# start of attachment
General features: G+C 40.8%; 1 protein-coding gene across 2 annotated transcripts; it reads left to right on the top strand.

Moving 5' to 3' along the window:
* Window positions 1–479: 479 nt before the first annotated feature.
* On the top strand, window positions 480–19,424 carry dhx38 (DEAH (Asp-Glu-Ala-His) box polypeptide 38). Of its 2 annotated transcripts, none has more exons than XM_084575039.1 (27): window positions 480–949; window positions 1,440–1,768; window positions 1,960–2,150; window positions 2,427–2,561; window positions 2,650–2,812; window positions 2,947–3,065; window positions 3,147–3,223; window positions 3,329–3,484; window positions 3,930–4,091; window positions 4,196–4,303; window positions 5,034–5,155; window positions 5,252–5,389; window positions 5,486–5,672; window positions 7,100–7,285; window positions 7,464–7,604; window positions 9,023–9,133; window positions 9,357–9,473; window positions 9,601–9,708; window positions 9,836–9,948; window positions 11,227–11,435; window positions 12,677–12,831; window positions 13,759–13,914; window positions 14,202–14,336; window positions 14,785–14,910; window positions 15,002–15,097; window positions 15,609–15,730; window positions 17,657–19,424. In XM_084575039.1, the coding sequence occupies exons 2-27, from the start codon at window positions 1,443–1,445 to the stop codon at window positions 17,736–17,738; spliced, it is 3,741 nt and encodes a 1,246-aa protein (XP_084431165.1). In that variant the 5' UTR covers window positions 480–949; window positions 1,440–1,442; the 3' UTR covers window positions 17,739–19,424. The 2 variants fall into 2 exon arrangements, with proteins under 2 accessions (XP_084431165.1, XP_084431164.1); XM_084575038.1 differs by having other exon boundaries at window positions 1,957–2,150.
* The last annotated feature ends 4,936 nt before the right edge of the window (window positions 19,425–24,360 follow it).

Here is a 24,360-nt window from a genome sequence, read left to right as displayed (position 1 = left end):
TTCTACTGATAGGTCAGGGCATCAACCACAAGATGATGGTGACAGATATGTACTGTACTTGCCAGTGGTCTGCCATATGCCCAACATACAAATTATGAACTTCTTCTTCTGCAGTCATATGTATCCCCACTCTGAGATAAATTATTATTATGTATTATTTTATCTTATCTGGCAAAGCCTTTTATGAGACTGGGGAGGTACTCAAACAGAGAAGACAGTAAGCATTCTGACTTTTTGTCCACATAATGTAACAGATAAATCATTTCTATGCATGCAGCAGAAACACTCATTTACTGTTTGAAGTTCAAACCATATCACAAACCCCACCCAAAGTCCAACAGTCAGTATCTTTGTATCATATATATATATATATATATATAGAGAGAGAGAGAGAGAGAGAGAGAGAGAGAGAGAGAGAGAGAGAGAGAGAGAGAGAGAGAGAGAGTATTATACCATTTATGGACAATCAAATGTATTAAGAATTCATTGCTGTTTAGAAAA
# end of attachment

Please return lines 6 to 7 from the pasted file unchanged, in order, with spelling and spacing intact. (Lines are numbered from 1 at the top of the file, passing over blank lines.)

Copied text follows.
Here is a 24,360-nt window from a genome sequence, read left to right as displayed (position 1 = left end):
TTCTACTGATAGGTCAGGGCATCAACCACAAGATGATGGTGACAGATATGTACTGTACTTGCCAGTGGTCTGCCATATGCCCAACATACAAATTATGAACTTCTTCTTCTGCAGTCATATGTATCCCCACTCTGAGATAAATTATTATTATGTATTATTTTATCTTATCTGGCAAAGCCTTTTATGAGACTGGGGAGGTACTCAAACAGAGAAGACAGTAAGCATTCTGACTTTTTGTCCACATAATGTAACAGATAAATCATTTCTATGCATGCAGCAGAAACACTCATTTACTGTTTGAAGTTCAAACCATATCACAAACCCCACCCAAAGTCCAACAGTCAGTATCTTTGTATCATATATATATATATATATATATAGAGAGAGAGAGAGAGAGAGAGAGAGAGAGAGAGAGAGAGAGAGAGAGAGAGAGAGAGAGAGAGAGTATTATACCATTTATGGACAATCAAATGTATTAAGAATTCATTGCTGTTTAGAAAA